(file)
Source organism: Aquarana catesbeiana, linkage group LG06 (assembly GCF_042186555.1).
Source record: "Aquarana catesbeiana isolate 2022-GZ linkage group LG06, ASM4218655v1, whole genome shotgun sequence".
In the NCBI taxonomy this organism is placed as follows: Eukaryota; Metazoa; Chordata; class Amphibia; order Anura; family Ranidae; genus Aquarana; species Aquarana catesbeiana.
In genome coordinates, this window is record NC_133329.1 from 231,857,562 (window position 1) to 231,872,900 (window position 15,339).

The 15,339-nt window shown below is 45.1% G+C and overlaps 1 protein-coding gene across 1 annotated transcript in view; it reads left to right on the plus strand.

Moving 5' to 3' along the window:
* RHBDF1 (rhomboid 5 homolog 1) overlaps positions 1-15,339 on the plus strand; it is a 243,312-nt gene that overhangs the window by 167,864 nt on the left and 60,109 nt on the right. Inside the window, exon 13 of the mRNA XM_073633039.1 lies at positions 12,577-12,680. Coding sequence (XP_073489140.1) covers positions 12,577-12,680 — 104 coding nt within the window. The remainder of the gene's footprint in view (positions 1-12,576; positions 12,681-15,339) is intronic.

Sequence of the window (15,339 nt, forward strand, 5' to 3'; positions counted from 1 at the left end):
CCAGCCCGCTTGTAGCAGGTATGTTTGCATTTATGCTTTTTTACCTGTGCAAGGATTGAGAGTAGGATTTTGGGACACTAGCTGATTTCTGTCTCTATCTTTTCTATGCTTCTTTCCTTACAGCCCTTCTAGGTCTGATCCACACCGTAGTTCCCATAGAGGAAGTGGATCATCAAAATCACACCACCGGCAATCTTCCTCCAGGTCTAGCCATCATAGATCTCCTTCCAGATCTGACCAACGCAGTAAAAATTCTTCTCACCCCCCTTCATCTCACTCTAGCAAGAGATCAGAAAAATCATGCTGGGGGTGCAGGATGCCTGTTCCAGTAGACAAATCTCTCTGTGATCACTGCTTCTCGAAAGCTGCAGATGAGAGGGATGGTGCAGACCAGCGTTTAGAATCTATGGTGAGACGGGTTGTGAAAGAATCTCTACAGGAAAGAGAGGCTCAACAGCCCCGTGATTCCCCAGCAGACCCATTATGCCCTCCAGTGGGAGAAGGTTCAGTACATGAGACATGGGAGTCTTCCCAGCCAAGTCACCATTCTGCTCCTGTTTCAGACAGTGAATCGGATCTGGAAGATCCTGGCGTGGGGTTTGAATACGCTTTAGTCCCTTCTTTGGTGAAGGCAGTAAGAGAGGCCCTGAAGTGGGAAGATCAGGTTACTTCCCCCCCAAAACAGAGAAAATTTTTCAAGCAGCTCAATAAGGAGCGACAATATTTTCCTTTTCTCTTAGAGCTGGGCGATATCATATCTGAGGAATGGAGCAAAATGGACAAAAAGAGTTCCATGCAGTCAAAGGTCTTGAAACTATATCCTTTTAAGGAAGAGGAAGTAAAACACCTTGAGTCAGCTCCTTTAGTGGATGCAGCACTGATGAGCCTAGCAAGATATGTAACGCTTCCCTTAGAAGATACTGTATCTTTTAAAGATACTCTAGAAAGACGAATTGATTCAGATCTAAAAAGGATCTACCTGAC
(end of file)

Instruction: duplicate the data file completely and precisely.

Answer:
Source organism: Aquarana catesbeiana, linkage group LG06 (assembly GCF_042186555.1).
Source record: "Aquarana catesbeiana isolate 2022-GZ linkage group LG06, ASM4218655v1, whole genome shotgun sequence".
In the NCBI taxonomy this organism is placed as follows: Eukaryota; Metazoa; Chordata; class Amphibia; order Anura; family Ranidae; genus Aquarana; species Aquarana catesbeiana.
In genome coordinates, this window is record NC_133329.1 from 231,857,562 (window position 1) to 231,872,900 (window position 15,339).

The 15,339-nt window shown below is 45.1% G+C and overlaps 1 protein-coding gene across 1 annotated transcript in view; it reads left to right on the plus strand.

Moving 5' to 3' along the window:
* RHBDF1 (rhomboid 5 homolog 1) overlaps positions 1-15,339 on the plus strand; it is a 243,312-nt gene that overhangs the window by 167,864 nt on the left and 60,109 nt on the right. Inside the window, exon 13 of the mRNA XM_073633039.1 lies at positions 12,577-12,680. Coding sequence (XP_073489140.1) covers positions 12,577-12,680 — 104 coding nt within the window. The remainder of the gene's footprint in view (positions 1-12,576; positions 12,681-15,339) is intronic.

Sequence of the window (15,339 nt, forward strand, 5' to 3'; positions counted from 1 at the left end):
CCAGCCCGCTTGTAGCAGGTATGTTTGCATTTATGCTTTTTTACCTGTGCAAGGATTGAGAGTAGGATTTTGGGACACTAGCTGATTTCTGTCTCTATCTTTTCTATGCTTCTTTCCTTACAGCCCTTCTAGGTCTGATCCACACCGTAGTTCCCATAGAGGAAGTGGATCATCAAAATCACACCACCGGCAATCTTCCTCCAGGTCTAGCCATCATAGATCTCCTTCCAGATCTGACCAACGCAGTAAAAATTCTTCTCACCCCCCTTCATCTCACTCTAGCAAGAGATCAGAAAAATCATGCTGGGGGTGCAGGATGCCTGTTCCAGTAGACAAATCTCTCTGTGATCACTGCTTCTCGAAAGCTGCAGATGAGAGGGATGGTGCAGACCAGCGTTTAGAATCTATGGTGAGACGGGTTGTGAAAGAATCTCTACAGGAAAGAGAGGCTCAACAGCCCCGTGATTCCCCAGCAGACCCATTATGCCCTCCAGTGGGAGAAGGTTCAGTACATGAGACATGGGAGTCTTCCCAGCCAAGTCACCATTCTGCTCCTGTTTCAGACAGTGAATCGGATCTGGAAGATCCTGGCGTGGGGTTTGAATACGCTTTAGTCCCTTCTTTGGTGAAGGCAGTAAGAGAGGCCCTGAAGTGGGAAGATCAGGTTACTTCCCCCCCAAAACAGAGAAAATTTTTCAAGCAGCTCAATAAGGAGCGACAATATTTTCCTTTTCTCTTAGAGCTGGGCGATATCATATCTGAGGAATGGAGCAAAATGGACAAAAAGAGTTCCATGCAGTCAAAGGTCTTGAAACTATATCCTTTTAAGGAAGAGGAAGTAAAACACCTTGAGTCAGCTCCTTTAGTGGATGCAGCACTGATGAGCCTAGCAAGATATGTAACGCTTCCCTTAGAAGATACTGTATCTTTTAAAGATACTCTAGAAAGACGAATTGATTCAGATCTAAAAAGGATCTACCTGAC